Piracy Report: Worldwide Sea Piracy Down, Somalia Remains Biggest Threat
The International Maritime Bureau (IMB) has reported that the number of pirate attacks have dropped in 2011 to 439 cases, a small decrease from 445 in 2010. Overall, worldwide sea piracy has dropped for the first time in five years, but Somali pirates have strengthened the attacks and still remain the greatest threats to maritime security.
In 2010, there were 53 ship seizures and almost 1,200 people taken hostage. International naval patrols and the increase in ship security personnel have lowered these statistics in 2011 to 45 hijacked vessels and approximately 802 hostages.
Somali piracy accounts for 54% off all global attacks with a total of 237 cases last year, a slight increase from 219 in 2010. They are even becoming more desperate in their attacks, according to the IMB, as they have recently hijacked a vessel at anchorage for the first time. Vigilance at ports and on anchored vessels is necessary. Navies are also critical to anti-piracy efforts in the area.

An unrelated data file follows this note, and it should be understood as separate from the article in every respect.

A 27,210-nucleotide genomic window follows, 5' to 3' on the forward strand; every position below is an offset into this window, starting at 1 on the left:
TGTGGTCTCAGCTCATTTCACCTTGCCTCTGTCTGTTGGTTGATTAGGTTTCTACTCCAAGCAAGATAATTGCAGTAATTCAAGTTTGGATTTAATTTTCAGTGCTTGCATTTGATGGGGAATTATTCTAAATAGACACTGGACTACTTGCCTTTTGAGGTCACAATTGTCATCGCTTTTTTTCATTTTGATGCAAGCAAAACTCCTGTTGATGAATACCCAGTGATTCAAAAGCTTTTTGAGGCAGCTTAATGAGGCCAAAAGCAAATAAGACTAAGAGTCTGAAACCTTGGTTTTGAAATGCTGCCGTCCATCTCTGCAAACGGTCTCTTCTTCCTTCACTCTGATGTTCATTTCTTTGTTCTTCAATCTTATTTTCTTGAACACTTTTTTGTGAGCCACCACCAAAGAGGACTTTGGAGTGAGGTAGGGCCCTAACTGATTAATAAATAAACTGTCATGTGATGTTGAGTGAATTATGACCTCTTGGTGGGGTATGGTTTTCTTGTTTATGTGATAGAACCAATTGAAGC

Somalia provides a perfect haven for pirates as the country has not had a functioning government in over 20 years. In addition to the continuous civil war, the country’s long coastline twists along the Horn of Africa, a popular shipping route. Currently, an international warship fleet monitor the waters threatened by Somali pirates, and have been successful in preventing attacks. In the area near the Gulf of Aden and the Suez Canal, attacks have fallen by 43%.
Reports from IMB peg other countries as piracy hotspot emergences. Benin was responsible for 20 tanker attacks in 2011, eight of which included vessel hijacking. Neighboring Nigeria had 10 reported attacks on vessels, with over 30 that were left unreported. Compared to Somali hijackings, ships seized in these countries are usually released in days compared to months, but they are getting increasingly more violent. Sea robbery has also rose in Indonesia to 46 attacks annually in 2011.
On the other hand, pirate attacks in the South China Sea and Bangladesh have improved, more than halving their attack numbers from 2010 to 2011. This proves that Coast Guard initiatives are effective.